Duke ALS patient takes BIGG idea to community
What does one do after his dream to hijack a Krispy Kreme truck becomes reality?
After leaving a trail of glaze and do-good inspiration in Durham last December, Duke Medicine patient Chris Rosati has kicked off a local challenge, encouraging Triangle-area students to dream big and help others.
The Big Ideas for the Greater Good (BIGG) Challenge is underway, collecting ideas from elementary, middle and high school students on ways they can inspire others. Rosati’s organization, Inspire MEdia, is in its infancy, but the goal is to connect students with resources they need to make their dreams a reality, whether they need money, celebrities or location access.
Rosati is living out his own dreams within a short time span. He has been diagnosed with a terminal disease, amyotrophic lateral sclerosis, or ALS, a progressive neurodegenerative disease that affects nerve cells in the brain and the spinal cord. It has no cure.
He visited his old school, Durham Academy, last fall and talked to students about his diagnosis and his “crazy, silly dream” to hijack a Krispy Kreme truck. About a month later, he rolled up in the parking lot in a 1960 Krispy Kreme Starliner bus.
“If you have an idea that’s worth pursuing, even if you don’t think it can happen, you may want to try it anyway,” Rosati said. “That gave me a tremendous sense of satisfaction or happiness. And again, I’ll never forget that day.”
Inspire MEdia combines the impact of video storytelling with his commitment to charity. Rosati and his nonprofit will pick the 10 best ideas submitted by students and create professional videos about their projects. He said video topics could vary from random acts of kindness on city streets to anti-bullying awareness.
The BIGG Challenge organizers also plan to host a red-carpet screening party for the videos in June.
Rosati won’t reveal the ideas he’s received just yet, but he said the organization is working with multiple students, including one who’s also a Duke Children’s Hospital patient.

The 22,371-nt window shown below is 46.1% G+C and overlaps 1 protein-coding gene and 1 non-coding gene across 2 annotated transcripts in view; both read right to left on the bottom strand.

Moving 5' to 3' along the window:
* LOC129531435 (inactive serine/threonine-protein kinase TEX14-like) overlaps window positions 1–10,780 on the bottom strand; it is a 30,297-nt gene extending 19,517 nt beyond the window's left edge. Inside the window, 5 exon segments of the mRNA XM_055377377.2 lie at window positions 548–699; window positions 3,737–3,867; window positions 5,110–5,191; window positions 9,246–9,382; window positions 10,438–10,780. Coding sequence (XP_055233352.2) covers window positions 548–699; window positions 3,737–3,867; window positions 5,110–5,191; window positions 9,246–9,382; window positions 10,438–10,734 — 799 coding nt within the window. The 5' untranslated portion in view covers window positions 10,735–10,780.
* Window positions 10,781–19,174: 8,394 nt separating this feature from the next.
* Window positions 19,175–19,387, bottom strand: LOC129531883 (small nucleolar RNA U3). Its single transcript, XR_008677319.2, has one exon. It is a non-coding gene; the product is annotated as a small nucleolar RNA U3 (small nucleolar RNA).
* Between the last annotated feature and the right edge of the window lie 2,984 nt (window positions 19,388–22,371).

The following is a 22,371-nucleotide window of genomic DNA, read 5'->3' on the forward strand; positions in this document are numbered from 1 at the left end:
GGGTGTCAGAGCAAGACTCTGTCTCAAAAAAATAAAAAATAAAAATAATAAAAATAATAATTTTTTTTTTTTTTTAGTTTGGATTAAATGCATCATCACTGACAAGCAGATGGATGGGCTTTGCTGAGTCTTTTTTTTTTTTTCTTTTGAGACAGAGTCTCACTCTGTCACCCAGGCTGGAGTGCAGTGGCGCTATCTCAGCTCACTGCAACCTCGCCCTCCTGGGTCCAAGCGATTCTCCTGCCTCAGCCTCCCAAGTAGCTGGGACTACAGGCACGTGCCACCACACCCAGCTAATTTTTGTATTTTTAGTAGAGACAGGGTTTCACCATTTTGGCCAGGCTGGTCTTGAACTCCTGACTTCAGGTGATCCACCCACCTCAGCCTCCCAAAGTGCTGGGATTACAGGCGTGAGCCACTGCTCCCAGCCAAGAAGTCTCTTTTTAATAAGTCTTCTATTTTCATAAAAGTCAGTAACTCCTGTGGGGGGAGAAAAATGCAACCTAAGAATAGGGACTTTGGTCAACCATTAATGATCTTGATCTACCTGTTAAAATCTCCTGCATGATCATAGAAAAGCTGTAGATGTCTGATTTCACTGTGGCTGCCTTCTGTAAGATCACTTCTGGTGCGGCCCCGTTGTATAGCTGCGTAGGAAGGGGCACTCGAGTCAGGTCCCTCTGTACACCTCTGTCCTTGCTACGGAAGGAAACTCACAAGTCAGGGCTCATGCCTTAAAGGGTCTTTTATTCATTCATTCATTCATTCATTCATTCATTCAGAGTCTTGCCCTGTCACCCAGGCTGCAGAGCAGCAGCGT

“The younger students don’t know yet what’s not possible,” Rosati said. “So it’s kind of refreshing to see their dreams and to be a part of helping make that happen. The older kids may have just become jaded by people … putting limits on what they can do. I would like to show some of them that the people telling you that may be wrong.”
Kirsten Venema, a friend of Rosati’s and an Ephesus Elementary School teacher, is bringing the challenge into her classroom.
She and Rosati attended Durham Academy together and played recreational league soccer. Every time they’ve crossed paths, she said, he’s full of humor and positive energy.
Instead of having her students participate in a poster contest focused on books or history, she said, this is their “blank contest.”
“You make it what you want it to be,” Venema said. “Nothing is too crazy to be considered or too out there.”
Laura Whayne was a year older than Rosati when they were enrolled at Durham Academy.
When Rosati visited the school last year, Whayne’s 12-year-old daughter, Lew Lew, was drawn to his story.
“It was hard for her to believe that he had something terminal,” Whayne said.
Lew Lew wanted to get involved in the challenge. She’s put together lemonade stands and participated in Girl Scouts. Her group of friends from Culbreth Middle School in Chapel Hill organized a video and shipped it off to the challenge.
“It’s a really big idea,” Whayne said. “I don’t know if it’s too big or not. … I raised both of my children to give back.”
Applications for the BIGG Challenge will be accepted through March 31. Finalists will be announced April 8. For information, visit www.inspiremedianetwork.org.